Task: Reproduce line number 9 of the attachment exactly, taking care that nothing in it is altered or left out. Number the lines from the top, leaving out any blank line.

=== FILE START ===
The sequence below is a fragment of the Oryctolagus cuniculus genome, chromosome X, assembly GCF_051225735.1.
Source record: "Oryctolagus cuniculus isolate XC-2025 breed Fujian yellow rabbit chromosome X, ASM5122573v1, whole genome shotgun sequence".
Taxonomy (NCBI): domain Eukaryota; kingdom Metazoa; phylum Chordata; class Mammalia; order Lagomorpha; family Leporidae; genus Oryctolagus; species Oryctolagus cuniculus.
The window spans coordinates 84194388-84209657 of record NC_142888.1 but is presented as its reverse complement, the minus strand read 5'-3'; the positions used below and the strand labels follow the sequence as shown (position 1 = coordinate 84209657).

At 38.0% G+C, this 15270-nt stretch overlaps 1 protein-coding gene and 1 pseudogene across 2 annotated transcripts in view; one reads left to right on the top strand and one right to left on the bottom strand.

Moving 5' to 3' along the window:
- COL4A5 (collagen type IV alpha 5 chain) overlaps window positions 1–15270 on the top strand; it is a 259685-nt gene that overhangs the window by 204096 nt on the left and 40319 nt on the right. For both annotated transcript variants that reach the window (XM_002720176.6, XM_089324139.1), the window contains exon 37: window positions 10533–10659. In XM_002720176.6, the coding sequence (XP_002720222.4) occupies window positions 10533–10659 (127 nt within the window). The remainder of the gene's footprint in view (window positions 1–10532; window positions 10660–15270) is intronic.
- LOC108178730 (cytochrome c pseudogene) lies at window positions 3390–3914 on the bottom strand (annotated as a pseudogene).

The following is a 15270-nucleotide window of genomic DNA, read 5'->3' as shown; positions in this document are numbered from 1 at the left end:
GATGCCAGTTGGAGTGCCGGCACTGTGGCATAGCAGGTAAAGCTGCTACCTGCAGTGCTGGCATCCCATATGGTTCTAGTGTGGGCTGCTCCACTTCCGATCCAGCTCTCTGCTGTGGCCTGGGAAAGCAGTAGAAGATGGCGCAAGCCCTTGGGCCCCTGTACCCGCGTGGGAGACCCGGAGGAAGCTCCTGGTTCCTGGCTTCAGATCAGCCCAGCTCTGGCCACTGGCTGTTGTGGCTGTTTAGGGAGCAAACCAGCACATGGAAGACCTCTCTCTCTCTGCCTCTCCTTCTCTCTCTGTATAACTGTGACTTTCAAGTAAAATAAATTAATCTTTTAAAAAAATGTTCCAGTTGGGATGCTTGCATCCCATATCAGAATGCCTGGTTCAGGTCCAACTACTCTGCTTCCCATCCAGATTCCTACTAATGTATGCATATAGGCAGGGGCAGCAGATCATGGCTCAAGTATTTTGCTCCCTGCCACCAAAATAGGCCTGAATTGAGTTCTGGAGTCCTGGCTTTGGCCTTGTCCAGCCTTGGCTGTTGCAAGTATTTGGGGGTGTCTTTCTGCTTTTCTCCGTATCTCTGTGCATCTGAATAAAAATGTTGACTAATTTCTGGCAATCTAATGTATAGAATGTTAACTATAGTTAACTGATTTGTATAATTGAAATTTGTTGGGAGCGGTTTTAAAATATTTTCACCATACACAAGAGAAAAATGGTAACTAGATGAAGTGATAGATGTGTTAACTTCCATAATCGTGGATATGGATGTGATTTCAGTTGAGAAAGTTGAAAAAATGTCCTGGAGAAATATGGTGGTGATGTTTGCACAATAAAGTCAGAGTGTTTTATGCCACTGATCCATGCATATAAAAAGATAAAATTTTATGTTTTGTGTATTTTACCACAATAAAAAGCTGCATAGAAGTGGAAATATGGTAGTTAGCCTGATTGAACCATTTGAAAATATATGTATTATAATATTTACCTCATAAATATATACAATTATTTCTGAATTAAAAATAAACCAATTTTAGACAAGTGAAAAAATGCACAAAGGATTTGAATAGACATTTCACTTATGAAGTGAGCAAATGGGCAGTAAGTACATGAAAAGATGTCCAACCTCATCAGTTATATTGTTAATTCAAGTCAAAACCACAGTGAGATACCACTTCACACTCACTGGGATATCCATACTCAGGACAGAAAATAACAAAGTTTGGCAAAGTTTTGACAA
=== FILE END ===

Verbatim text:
The following is a 15270-nucleotide window of genomic DNA, read 5'->3' as shown; positions in this document are numbered from 1 at the left end: